Passport, boarding pass, sun block, and medical procedure. Why are so many holidaymakers adding surgery to their holiday checklist?
Medical tourism is a multi-billion pound industry—not only from the money spent on the medical procedure, but also hotel stays, transportation costs and all the other typical ‘holiday’ expenses. Florida, for example, has allocated millions of dollars to medical tourism, with over half of the money reserved for a grant program endorsing Florida as a favourable destination for both patients and medical conferences. As the US is the most expensive healthcare market in the world, the prices of the treatments aren’t negotiable—instead, Florida is promoting its hospitality culture, notably temperate climates and renowned tourist attractions (Disneyland, for one) whilst promoting the quality of its medical centres.
As there are a number of procedures that aren’t available on the NHS or have extensive waiting lists, medical tourism is sometimes the only choice for some. Fertility treatments and bariatric surgery are often sought after abroad, but also cosmetic treatments, as they're usually cheaper in cost than in the UK—breast implants in Poland cost £1,972, but in the UK they can cost up to £3,736.
It may seem like an ideal solution: saving money on a procedure, skipping NHS waiting lists with the added bonus of a holiday, but there are many important elements to consider before going under the knife abroad.
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Surgery is not a decision to be taken lightly, so investigate and compare as many clinics as possible—research the hospital, the surgeon, the procedure, speak to past patients, and consider recovery time. A number of clinics will pressure you to secure a sale, offering fantastic treatments with a limited-time-only offer. Don’t be coerced into making a snap decision, take your time and ask as many questions to ensure you won’t be compromising on your health. If you’re travelling abroad for a treatment that isn’t available in the UK, you need to consider why it isn’t available here. Visit gov.uk to check if the Medicines and Healthcare products Regulation Agency licenses the treatment in the UK, and whether the National Institute for Health Care and Excellence approves the treatment.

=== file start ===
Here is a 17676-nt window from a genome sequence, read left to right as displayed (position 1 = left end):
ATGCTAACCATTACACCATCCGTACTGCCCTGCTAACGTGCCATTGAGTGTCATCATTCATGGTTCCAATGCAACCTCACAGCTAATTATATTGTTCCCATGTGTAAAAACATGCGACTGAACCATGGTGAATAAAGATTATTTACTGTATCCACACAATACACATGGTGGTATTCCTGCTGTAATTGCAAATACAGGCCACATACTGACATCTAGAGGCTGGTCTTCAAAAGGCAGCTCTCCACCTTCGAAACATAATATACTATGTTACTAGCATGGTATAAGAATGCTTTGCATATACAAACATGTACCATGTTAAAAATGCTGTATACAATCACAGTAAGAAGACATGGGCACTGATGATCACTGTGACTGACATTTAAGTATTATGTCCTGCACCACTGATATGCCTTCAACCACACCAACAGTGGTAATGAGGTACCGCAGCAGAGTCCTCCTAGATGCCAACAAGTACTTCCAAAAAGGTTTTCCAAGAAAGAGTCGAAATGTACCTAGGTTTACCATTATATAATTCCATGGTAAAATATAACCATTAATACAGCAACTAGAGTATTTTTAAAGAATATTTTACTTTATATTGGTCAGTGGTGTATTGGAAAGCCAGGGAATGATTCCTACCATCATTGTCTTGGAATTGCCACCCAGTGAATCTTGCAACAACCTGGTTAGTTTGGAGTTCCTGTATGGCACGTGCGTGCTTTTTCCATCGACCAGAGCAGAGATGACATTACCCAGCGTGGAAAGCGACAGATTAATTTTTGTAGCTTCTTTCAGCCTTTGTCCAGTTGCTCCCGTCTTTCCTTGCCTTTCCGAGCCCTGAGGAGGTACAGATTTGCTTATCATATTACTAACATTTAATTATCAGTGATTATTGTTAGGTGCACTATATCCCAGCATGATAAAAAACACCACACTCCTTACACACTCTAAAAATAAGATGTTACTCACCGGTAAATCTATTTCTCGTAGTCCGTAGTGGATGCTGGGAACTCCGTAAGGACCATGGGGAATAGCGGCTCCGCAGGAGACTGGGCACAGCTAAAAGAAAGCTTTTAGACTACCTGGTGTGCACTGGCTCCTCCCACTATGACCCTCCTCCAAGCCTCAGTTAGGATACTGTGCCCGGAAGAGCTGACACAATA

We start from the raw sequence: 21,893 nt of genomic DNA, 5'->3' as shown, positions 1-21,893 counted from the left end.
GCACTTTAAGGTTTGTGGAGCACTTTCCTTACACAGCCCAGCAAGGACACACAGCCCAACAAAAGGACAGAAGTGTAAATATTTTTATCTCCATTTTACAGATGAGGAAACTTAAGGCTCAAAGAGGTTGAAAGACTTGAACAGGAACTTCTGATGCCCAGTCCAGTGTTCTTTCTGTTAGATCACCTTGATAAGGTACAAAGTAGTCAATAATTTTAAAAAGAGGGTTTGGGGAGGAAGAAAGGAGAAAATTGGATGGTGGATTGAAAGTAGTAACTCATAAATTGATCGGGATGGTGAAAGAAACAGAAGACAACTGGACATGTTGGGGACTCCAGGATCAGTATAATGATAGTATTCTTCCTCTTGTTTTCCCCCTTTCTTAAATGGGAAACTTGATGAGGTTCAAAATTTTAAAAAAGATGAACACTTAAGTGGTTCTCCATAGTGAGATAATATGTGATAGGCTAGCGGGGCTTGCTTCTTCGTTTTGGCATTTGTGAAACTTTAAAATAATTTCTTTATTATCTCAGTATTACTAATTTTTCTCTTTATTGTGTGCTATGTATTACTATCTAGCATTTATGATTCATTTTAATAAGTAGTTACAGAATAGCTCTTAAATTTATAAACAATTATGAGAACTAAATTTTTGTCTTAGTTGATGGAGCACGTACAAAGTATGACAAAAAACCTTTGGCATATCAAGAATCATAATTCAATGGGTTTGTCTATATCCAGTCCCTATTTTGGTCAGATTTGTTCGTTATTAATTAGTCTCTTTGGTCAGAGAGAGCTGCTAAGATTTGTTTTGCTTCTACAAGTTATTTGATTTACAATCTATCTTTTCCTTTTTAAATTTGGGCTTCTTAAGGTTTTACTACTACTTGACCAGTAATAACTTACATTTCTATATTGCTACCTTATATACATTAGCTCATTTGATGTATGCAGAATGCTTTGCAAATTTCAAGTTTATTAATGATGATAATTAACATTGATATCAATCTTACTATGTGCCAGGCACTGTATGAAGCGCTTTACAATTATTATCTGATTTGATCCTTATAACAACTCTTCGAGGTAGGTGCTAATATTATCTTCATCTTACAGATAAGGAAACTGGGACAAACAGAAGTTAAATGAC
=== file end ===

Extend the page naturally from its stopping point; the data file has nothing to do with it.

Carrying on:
Considering the after-care of your procedure is especially important if you’re in another country. Depending on the type of procedure, you may not have much of a holiday if you’re recuperating, and if your recovery takes longer than expected there may be a delay in you travelling home. There’s also the check ups to consider—if you have to travel back to the country again for check ups, and if any complications arise post-treatment then you may not be able to receive help in the UK.
Insurance is also vital as most travel insurance policies will not cover you for your elective treatment, so be sure to find out what insurance the clinic or doctor has, and if it will cover you.
In the UK, a surgeon’s performance is strictly monitored and they will go through routine training and frequent appraisals. A surgeon must be registered to perform cosmetic surgery, and to be considered ‘highly qualified’ they should have carried out around 5,000 major operations. These regulations vary from country to country, and these fluctuating standards can result in treatment you weren’t expecting. Again, research in this area is key—ask your surgeon for their qualifications, how many times they have performed the operation, and ask to be put in touch with past patients.
There’s also the language barrier to consider. If your surgeon doesn’t speak English, ask if a translator will be provided, and also think of how your medical files will be documented.
If you are considering surgery abroad, think about your reasons for doing so. Make your decision based on the quality of the medical care, and not on how appealing the destination seems as a holiday.
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